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Exam /2548

In the current context, the exam assessment, as the final assessment component for the module, will now be replaced by a related assessment but undertaken as coursework, with submission on an extended deadline (exam date plus two weeks).

A Panopto briefing is to follow on Blackboard.

Revised assessment to replace exam

  • 1000 words (+/- 25%)
  • represents 50% of final grade
  • Submit by June 4th (the original exam date + 2 weeks)
    – submit via Turnitin (by 11.59am).

Answer one question. All questions are equally weighted

    1. Explain the significance of any two of the findings on ideological biases within economics identified by Javdani and Chang and elaborate on how they might be addressed in the future.
    2. Why are merit goods of particular relevance to Sandel’s identification of the negative consequences of a market society?
    3. If both the law and the concept of Corporate Social Responsibility suggest that a company should pay its fair share of tax, to what extent should corporations be considered socially irresponsible if they actively avoid this social obligation?
    4. “More than 30 years later, prospect theory is still widely viewed as the best available description of how people evaluate risk in experimental settings. Kahneman and Tversky’s papers on prospect theory have been cited tens of thousands of times and were decisive in the awarding to Kahneman, in 2002, of the Nobel Prize in economic sciences” (Barberis, 2013:173).
      Identify how prospect theory contradicts neoclassical utility theory and the implications for consumer behaviour when faced with uncertainty.
    1. Using specific examples of policy interventions, discuss why policymakers have sought to apply behavioural economics to some regulatory policy areas.
    2. “It shouldn’t be radical politics to want to save the planet, the economy, democracy, and us. It should be what it is: common sense.” (Haque, 2019)
      If we have only until 2030 to ‘limit climate change catastrophe’, what can economics do to help?
    3. “While it was deemed acceptable to bail out the banking system with minimal interference in their subsequent recovery process, the Covid-19 crisis is likely to demand a much more intrusive interference in the normal functioning of the economy. Whole sectors may need to be shut down … In the UK, this has effectively required a Conservative government, previously wedded to a belief in market forces, to take over responsibility for paying a large fraction of the private sector wage bill.” Michael Best and John Bradley (2020)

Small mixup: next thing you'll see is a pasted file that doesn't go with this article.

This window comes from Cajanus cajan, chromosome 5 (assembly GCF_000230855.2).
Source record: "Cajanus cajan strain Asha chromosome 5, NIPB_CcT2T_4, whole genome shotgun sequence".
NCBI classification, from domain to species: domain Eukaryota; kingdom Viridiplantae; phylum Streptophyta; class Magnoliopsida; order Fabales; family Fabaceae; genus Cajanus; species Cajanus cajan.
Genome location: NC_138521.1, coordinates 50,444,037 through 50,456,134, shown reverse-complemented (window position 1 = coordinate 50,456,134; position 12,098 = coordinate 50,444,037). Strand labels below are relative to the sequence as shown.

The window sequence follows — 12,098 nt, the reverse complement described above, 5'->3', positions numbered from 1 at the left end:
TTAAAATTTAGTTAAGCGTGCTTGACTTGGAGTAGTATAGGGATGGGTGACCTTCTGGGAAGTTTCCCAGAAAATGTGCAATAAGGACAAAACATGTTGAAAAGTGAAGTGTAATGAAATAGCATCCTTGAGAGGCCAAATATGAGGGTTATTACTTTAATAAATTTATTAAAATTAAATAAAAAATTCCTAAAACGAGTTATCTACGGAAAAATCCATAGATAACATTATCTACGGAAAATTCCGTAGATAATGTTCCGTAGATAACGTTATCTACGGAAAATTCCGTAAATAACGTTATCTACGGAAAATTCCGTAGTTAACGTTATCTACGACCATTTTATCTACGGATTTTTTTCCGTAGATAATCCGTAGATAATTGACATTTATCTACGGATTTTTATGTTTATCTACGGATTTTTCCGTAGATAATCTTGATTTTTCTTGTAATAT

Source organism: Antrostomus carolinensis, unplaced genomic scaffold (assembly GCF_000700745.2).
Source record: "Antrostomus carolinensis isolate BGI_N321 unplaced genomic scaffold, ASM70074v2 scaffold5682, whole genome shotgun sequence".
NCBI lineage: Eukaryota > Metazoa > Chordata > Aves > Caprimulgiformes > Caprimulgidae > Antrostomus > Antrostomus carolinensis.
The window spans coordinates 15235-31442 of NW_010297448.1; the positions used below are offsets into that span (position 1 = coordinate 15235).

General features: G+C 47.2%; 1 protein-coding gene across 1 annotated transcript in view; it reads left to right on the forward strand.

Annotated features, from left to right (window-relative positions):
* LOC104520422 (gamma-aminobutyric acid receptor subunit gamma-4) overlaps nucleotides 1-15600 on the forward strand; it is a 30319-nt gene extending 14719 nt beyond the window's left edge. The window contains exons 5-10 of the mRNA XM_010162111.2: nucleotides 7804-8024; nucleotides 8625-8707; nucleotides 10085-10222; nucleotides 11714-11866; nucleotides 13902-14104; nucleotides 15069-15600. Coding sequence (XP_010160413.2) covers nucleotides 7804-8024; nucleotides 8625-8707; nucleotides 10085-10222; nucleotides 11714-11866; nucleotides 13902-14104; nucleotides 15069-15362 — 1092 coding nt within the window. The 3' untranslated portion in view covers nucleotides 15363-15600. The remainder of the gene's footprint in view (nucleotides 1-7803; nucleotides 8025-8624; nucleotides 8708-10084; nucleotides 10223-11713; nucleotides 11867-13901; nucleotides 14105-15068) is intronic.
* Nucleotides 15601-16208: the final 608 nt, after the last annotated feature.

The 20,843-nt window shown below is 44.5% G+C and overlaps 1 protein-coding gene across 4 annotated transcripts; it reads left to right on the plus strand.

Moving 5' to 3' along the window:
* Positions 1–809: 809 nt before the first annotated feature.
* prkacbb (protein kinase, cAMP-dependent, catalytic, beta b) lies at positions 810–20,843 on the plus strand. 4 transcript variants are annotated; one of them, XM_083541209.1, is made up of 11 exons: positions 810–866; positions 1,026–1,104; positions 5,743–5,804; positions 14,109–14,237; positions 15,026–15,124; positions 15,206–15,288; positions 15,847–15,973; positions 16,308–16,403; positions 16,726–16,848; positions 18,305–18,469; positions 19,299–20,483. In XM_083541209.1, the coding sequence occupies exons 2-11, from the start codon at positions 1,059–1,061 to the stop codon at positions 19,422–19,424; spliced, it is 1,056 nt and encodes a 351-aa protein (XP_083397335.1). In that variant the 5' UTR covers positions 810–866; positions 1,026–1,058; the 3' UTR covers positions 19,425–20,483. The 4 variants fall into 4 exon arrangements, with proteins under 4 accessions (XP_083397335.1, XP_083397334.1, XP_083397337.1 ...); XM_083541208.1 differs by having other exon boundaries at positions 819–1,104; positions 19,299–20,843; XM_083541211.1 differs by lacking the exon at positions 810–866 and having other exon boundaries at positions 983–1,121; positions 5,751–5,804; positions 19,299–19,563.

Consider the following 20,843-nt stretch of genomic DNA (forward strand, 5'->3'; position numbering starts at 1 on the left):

How might the Covid-19 pandemic change the discipline of economics in the future?

Learning Outcomes

Assessments relate directly to the module’s learning outcomes (below). The coursework’s assessment criteria will reflect the following learning outcomes:

    1. Demonstrate awareness of debates within and about economics
    2. Discuss and analyse economic issues, utilising suitable tools of analysis
    3. Critically assess applications of selected micro and macro models to contemporary economic contexts, with awareness of alternatives to orthodox theory
    4. Critically survey published literature from a variety of sources and engage effectively with online research tools.

Assessment criteria

The essay must:

      • Provide evidence of relevant reading and research.
      • Demonstrate a clear and concise writing style.
      • Demonstrate the student’s understanding of any theoretical concepts that the question addresses.
      • Show that reflection and development from in-class discussion and lecture materials has occurred.
      • Draw appropriate conclusions that fit with the preceding analysis.

Additionally,

      • The essay should be typed in 12 point Arial or Helvetica (with 1.5 line spacing) and follow an essay-style format
      • It should identify a minimum of five “academic” sources.
        “Academic” sources are textbooks, academic journal articles and, at this level, business analysis sources such as The Economist.
      • The word count excludes the title page and reference list.
      • The maximum word count is 1250 words. Essays should not be less than 750 words.
      • It must be submitted in digital form to the Turnitin assignment drop-box on the module’s Blackboard site. Digital submissions must be received by the assignment deadline. Don’t assume instantaneous delivery.
      • Good referencing and academic practice will be credited, as will good standards of written English.
      • Any evidence of plagiarism will be dealt with severely in accordance with DMU regulations.
      • Late submissions will be penalised.

See assessment pro forma for assessment weightings.

Pre-Covid-19 assessment model

The outline below reflects the original examination and is now outdated.

    • Individual, closed book examination
    • 1 hour duration – answer a number of short answer questions and one essay question.
    • represents 50% of final grade
    • Takes place in normal examination period.

A full exam briefing was provided in seminars in week 23/24 where the topics and structure of the exam will be outlined. Exam questions will typically be drawn from seminar topics and lecture material.

Past papers (and sample short answer questions, with suggested answers) are available on the module’s Blackboard site.